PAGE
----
Have you been outdoors and found yourself being pestered by a pesky fly like creature buzzing around your head? These small pesky critters are eye gnats.

Eye gnats are non-biting pests that are attracted to secretions associated with the eyes, nose and ears of humans. These tiny flies are a severe nuisance and have been implicated in the transmission of pink eye. They are also known by other common names such as grass flies and another name that I can’t repeat here.

Large numbers of eye gnats are common in areas with moist, well-drained sandy soil containing organic matter such as cut grass or leaf litter.


Disturbance such as clearing, digging, disking, etc. often increase abundance. The life cycle requires from 11 to 90 days depending on temperature and moisture. During the summer, development from egg to adult requires about three weeks. Often populations subside considerably during the driest part of the summer; but with a spring like this year, populations in some areas have remained high.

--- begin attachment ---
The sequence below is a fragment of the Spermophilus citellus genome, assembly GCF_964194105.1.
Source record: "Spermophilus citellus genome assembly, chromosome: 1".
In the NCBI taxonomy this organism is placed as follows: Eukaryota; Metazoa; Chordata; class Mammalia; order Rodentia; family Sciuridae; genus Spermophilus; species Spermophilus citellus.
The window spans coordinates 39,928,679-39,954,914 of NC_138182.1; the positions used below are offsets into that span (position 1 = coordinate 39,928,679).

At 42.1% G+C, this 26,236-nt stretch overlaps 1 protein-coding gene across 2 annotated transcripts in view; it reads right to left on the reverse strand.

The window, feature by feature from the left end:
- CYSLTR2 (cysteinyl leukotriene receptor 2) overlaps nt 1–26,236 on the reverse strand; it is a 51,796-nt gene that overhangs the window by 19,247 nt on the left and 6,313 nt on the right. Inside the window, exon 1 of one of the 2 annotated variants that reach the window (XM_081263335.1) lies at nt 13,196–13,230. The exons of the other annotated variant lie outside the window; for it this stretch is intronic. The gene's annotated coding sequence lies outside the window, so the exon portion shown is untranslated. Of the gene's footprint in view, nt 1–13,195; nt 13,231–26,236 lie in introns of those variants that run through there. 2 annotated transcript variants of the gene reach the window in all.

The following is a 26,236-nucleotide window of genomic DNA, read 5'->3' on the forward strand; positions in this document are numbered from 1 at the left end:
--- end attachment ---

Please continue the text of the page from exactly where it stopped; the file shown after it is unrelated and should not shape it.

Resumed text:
In addition to being associated with pink eye, the eye gnat has been implicated in animal diseases. For example, this fly may mechanically transmit bovine mastitis. It has also been implicated in the transmission of vesicular stomatitis, a viral disease of horses, cattle, goats and swine.

Effective area-wide eye gnat control is nearly impossible due to the difficulty of reaching the soil with insecticide applications. On a small scale, homeowners can reduce breeding sites by reducing the amount of organic matter incorporated into the soil. Reducing surface soil moisture can also reduce larval survival. Physical exclusion (screen porches) using insect screens or netting will also provide relief. Some homeowners have achieved relief from eye gnats using homemade traps baited with eggs. The use of insect repellents containing DEET or Picaridin can provide temporary relief.

 

For more information on dealing with gnats, please feel free to contact the Phillips County Extension Office at 870-338-8027.